Make sure that you take special care to specify the correct operation when opening a file. Otherwise, you'll run into problems. For example, if you open a file in ForWriting mode and a file of the same name already exists, that file will be overridden with a new file, resulting in the loss of all data previously stored in the file. By the same token, if you want to create a fresh new report each time your script runs, make sure that you open the output file in ForWriting mode and not in ForAppending mode. Otherwise, you'll end up with a report that keeps growing and growing, which is fine if you are creating a log file and not a fresh copy of a report.


Now seems like an opportune moment for me to mention that when you run a JScript using the WSH on a computer running Windows NT, XP, 2000, or 2003, that script runs using the same security access rights and permissions assigned to your user account. Therefore, if you do not have the capability to access or modify a given file manually, your scripts will not be able to work with it, either.


The trick to processing text files effectively using JScripts is to understand the purpose and location of the file pointer.The file pointer marks the location within a file where the next character typed will be placed.When a new file is first opened, the file pointer will be at row 0 and column 0.The first character entered into the file results in the pointer moving to column 1 in row 0.If a carriage return operation occurs,the file pointer moves to column 0 in the next row. Knowing the location of the file pointer is especially important if you need to read data from or write data to a file with a fixed record format, in which data is organized in fixed column positions .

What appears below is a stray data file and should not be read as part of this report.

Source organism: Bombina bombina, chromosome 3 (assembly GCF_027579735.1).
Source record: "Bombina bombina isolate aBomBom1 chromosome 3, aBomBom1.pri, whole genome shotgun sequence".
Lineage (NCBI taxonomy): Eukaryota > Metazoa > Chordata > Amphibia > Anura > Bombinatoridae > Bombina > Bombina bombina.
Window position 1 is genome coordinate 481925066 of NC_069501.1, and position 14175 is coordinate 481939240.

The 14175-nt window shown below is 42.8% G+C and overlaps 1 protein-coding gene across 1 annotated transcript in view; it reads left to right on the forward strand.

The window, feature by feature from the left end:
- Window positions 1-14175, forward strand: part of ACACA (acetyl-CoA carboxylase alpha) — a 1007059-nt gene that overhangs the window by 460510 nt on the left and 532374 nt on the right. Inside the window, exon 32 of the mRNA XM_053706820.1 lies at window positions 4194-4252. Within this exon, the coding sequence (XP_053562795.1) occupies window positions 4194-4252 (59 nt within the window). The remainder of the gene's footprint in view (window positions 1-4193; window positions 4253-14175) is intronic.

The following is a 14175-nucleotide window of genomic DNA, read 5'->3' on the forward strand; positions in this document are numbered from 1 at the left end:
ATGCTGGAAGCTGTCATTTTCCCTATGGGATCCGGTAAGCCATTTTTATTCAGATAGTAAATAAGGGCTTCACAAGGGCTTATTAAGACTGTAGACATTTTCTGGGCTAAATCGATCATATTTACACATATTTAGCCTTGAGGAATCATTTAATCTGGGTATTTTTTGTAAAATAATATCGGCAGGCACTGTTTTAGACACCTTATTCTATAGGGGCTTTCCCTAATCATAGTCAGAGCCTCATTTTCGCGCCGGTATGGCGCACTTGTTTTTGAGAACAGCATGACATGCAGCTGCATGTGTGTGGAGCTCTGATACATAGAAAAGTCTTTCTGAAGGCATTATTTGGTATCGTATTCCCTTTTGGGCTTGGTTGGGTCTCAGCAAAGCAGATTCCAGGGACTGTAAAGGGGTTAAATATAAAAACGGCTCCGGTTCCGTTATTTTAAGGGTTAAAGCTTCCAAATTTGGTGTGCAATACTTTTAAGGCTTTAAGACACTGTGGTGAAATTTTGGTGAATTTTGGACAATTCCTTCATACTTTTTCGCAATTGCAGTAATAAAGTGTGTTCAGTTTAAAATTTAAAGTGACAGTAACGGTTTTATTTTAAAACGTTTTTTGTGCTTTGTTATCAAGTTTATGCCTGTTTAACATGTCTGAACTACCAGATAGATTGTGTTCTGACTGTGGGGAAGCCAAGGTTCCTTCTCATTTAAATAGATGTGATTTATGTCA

When you open an existing file in ForReading mode, all existing data is overridden because the file pointer is automatically repositioned back to row 0 and column 0. On the other hand, if you open an existing file in ForAppending mode the file point is automatically placed at the end of the file.

To see how all this works, let's look at the following example. In this script, a file named Sample.txt is to be opened and a small text string written to it. The script begins by checking to see if the file already exists. If it does, then the file is opened in ForAppending mode. Otherwise, it is opened in ForWriting mode.

 //************************************************************ ************* //Script Name: Script 6.4.js //Author: Jerry Ford //Created: 09/14/03  //Description: This JScript demonstrates how to open a file //and then write data to it //************************************************************ ************* //Initialization Section   var fsoObject = new ActiveXObject("Scripting.FileSystemObject"); //Main Processing Section   //Determine what mode the output file should be opened in   if (fsoObject.FileExists("c:\MyDocs\Sample.txt")) {     var outputFile = fsoObject.OpenTextFile("c:\MyDocs\ Sample.txt", 8, "True")     AppendToFile()   } else {     var outputFile = fsoObject.OpenTextFile("c:\MyDocs\Sample.txt", 2, "True");     WriteToFile()   }   //Close the output file when done working with it   CloseFile()   //Terminate the script's execution   WScript.Quit(); //Procedure Section    function WriteToFile() {     outputFile.WriteLine(Date() + "  -  File opened in ForWriting Mode.");   }   function AppendToFile() {     outputFile.WriteLine(Date() + "  -  File opened in ForAppending mode.");   }   function CloseFile() {     outputFile.Close();   }